Iím sorry, will you forgive me?
How many of us have done something for which we should have asked forgiveness, but havenít?
There are many excuses for not having done so, but not a lot of good reasons. Most of the time, in the “heat of the moment,” we are in a very defensive mode and can only think of ourselves. By the time we realize that perhaps we weren’t in the right, so much damage has been done that we’re afraid or embarrassed to try to reconcile with the other person.
Our pride gets in the way of our doing the right thing and that’s why I say “perhaps” we weren’t in the right. Even when it’s obvious we were in the wrong, it’s hard to admit.Many of us have spent sleepless nights when a simple “I’m sorry” would have been the answer to a restful retreat. It’s a simple solution, but doesn’t always work. The reason it doesn’t work is because it’s the easy way out and can be said just to appease the other party and without truly meaning what we are saying.
For some people, hearing “I’m sorry,” from us is justifiably not enough. It might be necessary to preface that apology with “I was wrong.”
Those additional words can be hard to say because of our pride. It’s difficult to swallow, regardless of how hard we defended ourselves or our position during the verbal sparring, that we must now back off and admit we were wrong. The feeling of relief felt when the other party accepts our apology, assuming that they do, makes a few moments of grief worthwhile.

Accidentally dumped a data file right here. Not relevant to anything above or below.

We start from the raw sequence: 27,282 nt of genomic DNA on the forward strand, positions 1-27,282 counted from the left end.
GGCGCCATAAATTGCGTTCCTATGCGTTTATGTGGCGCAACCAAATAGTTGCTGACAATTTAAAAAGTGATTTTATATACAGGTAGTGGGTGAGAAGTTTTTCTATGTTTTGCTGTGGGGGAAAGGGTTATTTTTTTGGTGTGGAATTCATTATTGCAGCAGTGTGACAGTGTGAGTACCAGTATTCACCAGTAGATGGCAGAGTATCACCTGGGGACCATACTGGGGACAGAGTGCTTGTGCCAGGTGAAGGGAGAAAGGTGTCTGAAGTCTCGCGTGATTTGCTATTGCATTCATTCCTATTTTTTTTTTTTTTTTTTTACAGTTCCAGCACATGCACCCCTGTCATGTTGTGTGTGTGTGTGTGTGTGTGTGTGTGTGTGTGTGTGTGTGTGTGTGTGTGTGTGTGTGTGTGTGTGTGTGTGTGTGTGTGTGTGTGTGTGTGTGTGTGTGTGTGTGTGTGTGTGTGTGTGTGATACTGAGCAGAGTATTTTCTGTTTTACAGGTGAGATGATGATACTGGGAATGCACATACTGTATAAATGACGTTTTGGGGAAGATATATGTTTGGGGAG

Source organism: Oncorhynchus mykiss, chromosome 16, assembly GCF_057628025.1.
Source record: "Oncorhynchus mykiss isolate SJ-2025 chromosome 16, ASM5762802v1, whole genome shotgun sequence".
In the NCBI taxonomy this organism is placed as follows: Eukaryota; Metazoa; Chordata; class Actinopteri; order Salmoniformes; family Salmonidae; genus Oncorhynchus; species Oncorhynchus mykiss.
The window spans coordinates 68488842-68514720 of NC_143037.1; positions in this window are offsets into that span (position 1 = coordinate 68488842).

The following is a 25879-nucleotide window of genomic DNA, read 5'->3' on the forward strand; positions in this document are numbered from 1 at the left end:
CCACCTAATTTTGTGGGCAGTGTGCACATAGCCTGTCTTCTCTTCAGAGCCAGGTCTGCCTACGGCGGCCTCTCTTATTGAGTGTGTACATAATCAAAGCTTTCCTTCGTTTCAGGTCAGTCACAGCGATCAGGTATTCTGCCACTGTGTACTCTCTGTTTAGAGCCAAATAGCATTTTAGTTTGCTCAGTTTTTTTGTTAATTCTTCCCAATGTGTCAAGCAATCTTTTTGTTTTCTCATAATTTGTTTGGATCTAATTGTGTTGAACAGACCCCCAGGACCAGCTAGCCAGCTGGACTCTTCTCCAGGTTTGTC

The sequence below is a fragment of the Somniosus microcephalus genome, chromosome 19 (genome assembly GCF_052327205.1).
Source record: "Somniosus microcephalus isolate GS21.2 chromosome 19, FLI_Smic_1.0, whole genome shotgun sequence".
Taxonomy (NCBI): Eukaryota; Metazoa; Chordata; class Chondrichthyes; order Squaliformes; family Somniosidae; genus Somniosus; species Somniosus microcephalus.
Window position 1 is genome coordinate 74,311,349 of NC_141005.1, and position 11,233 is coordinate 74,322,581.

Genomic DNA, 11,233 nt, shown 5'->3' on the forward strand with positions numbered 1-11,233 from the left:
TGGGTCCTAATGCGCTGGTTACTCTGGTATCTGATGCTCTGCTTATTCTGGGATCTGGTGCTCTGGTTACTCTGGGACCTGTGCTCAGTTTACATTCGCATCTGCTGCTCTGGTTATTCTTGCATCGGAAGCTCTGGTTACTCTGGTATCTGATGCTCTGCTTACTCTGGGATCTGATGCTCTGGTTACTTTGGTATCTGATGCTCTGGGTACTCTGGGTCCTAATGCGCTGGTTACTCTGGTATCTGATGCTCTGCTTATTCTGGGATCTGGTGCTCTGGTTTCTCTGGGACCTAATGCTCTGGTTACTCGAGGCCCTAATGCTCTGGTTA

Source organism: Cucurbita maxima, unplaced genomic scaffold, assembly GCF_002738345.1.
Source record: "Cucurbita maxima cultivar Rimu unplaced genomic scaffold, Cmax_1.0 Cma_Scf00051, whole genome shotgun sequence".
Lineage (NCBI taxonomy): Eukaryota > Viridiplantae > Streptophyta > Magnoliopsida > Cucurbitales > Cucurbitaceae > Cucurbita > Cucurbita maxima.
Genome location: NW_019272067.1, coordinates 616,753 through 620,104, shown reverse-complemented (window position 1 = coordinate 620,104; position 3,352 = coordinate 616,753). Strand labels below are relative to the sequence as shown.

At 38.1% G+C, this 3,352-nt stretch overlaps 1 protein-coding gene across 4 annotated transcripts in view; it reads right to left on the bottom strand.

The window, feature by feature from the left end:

But then again, there may be some who have been so hurt by our comments that they want a little more from us. They may not even acknowledge our previous attempts at reconciliation. Here the additional healing words, “Will you forgive me?” turns the tide and puts the ball in the aggrieved party’s court.† It’s now up to them, to accept or reject our overture, by responding positively or negatively.The best way for us to seek forgiveness is to start with the end in mind and just say those nine words. “I was wrong. I’m sorry. Will you forgive me?”
It’s particularly important for husbands and wives to never go to bed angry at each other. No one wants to stew all night or wake up in the morning with an unresolved conflict. St. Paul in his letter to the Ephesians (4:26) gives us good advice when he says, “do not let the sun set on your anger.” It’s important for us, when we’re on the receiving end of someone trying to apologize, that we have an open and forgiving heart. Again St. Paul admonishes us to “be kind to one another, compassionate, forgiving one another as God has forgiven you in Christ.” (Ephesians 4:32)
Often we say the Lord’s Prayer without even thinking about the words, “forgive us our trespasses as we forgive those who trespass against us.” The most comforting thing about that request is that we know that if we will do our part, it’s a certainty that the Father will do his for we are told “If you forgive others their transgressions, your heavenly Father will forgive you.” (Mt 6:14)
It’s never too late to ask someone to forgive us, even if we’ve lost touch with them or they are deceased. We know how hard it would be for them to turn us down if we use the nine healing words. So before going to bed tonight, in addition to addressing those we can, let’s tell the Lord we wish to ask forgiveness of all those we have trespassed against and then we can get a restful night’s sleep.
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